My role as Policy Lead of the Health Working Group was mainly to coordinate the health demands and ensure a transparent representation of  youth demands in the Global Youth Statement. Consultations and working sessions have been organized with the youth interested in health to shape the global health demands. Together we called upon parties to address and alleviate global health issues relating to climate change, to consider the serious impacts of climate change on mental health and well-being, and to support robust, climate-resilient healthcare systems that provide everyone with access to high-quality treatment. It was important for me to emphasize the disproportionate effects of climate change affecting vulnerable communities, children, the elderly and people with disabilities in its wider and more inclusive meaning. 


To explain, the Global Youth Statement is an official document consolidated by the YOUNGO Policy Team. It is a Climate Justice Declaration that combines the voices of youth from all around the world. It was essential in this process to ensure the inclusion of all voices with participation from over 160 countries and is supported by tens of thousands of signatories, accumulating over 750,000 inputs globally, which took approximately 53 thousand hours of work and was done through the efforts of 1,500 volunteers.


I was glad to see that mental health has gained more interest during this COP with many organized side events discussing the topic from various aspects with a high level of engagement from participants. This year, I am aiming to lead climate mental health on a local level through bridging research to impactful action. There is a serious need for action to build a collaborative ecosystem and mobilize decision-makers and mental healthcare providers in this nexus on a national level.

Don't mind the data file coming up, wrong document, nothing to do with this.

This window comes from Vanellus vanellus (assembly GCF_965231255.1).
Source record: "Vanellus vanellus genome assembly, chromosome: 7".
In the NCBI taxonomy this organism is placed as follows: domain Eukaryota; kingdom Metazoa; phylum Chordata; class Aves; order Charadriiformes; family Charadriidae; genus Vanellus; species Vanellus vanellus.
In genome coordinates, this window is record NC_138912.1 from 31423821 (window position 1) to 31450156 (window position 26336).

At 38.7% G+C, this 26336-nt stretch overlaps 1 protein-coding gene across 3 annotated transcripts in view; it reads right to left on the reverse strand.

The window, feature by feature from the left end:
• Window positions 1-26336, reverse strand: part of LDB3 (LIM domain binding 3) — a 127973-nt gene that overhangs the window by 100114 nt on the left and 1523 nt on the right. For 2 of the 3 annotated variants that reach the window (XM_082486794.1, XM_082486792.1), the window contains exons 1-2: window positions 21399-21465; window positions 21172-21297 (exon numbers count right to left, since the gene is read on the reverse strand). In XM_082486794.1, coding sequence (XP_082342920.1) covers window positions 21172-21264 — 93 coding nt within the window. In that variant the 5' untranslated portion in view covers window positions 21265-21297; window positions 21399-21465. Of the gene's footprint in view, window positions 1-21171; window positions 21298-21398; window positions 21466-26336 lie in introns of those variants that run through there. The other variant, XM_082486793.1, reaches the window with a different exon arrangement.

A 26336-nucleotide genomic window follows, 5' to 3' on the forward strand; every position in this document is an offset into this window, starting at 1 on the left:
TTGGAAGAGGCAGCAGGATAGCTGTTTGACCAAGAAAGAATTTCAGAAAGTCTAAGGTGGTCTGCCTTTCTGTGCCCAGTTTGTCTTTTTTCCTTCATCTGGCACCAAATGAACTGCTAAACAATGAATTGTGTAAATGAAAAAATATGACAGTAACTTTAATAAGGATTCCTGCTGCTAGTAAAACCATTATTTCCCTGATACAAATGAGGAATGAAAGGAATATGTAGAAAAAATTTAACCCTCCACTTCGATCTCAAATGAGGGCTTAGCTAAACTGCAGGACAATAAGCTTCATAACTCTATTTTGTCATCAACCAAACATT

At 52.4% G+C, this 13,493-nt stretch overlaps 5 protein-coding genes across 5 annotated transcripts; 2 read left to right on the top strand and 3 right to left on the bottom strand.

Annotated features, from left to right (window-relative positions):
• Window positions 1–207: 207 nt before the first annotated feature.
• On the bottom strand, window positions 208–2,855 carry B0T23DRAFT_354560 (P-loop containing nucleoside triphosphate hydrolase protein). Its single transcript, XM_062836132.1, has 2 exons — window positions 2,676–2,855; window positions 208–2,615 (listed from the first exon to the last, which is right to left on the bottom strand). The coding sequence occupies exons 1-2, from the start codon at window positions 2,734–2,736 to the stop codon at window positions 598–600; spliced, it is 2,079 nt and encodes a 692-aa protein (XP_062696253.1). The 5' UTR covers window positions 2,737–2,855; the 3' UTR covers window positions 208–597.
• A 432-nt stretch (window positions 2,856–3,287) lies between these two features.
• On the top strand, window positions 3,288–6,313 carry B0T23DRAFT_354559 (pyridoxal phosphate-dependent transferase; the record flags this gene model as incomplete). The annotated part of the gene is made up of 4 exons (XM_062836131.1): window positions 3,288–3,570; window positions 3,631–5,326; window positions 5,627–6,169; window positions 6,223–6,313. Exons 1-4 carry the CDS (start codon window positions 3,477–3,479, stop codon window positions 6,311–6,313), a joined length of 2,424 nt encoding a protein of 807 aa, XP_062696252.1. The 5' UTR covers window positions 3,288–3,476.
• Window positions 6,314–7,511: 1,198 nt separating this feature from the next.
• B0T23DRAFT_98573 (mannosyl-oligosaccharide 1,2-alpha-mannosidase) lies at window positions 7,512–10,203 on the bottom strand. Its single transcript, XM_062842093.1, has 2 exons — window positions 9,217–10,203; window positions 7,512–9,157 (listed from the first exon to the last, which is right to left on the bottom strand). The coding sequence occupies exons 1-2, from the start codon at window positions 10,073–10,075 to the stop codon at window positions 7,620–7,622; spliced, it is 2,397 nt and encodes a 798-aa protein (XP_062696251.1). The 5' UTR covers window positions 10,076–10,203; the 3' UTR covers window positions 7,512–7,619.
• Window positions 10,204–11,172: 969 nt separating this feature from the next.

4/ What challenges have you faced in your journey as a young climate activist and how have you overcome them? Looking forward, what are your aspirations for the future of climate action in Morocco and globally?


Mental health is always a big challenge when speaking up about topics such as climate change, between deniers, politicians, and corporates, youth advocates in the global sphere doubt the effectiveness of their actions in front of a complex political system constrained by global power dynamics. Climate change isn’t only about climate, but it is also about colonialism, peace, human rights, transparency, indigenous people’s rights, and vulnerable communities’ rights. When talking about climate action we cannot be selective on basic rights and this is what the youth community has proven this year, that the climate sphere is not only about climate change but a place to raise the right questions of power dynamics, colonialism and the historical accountability of the global north countries and the fossil fuels countries.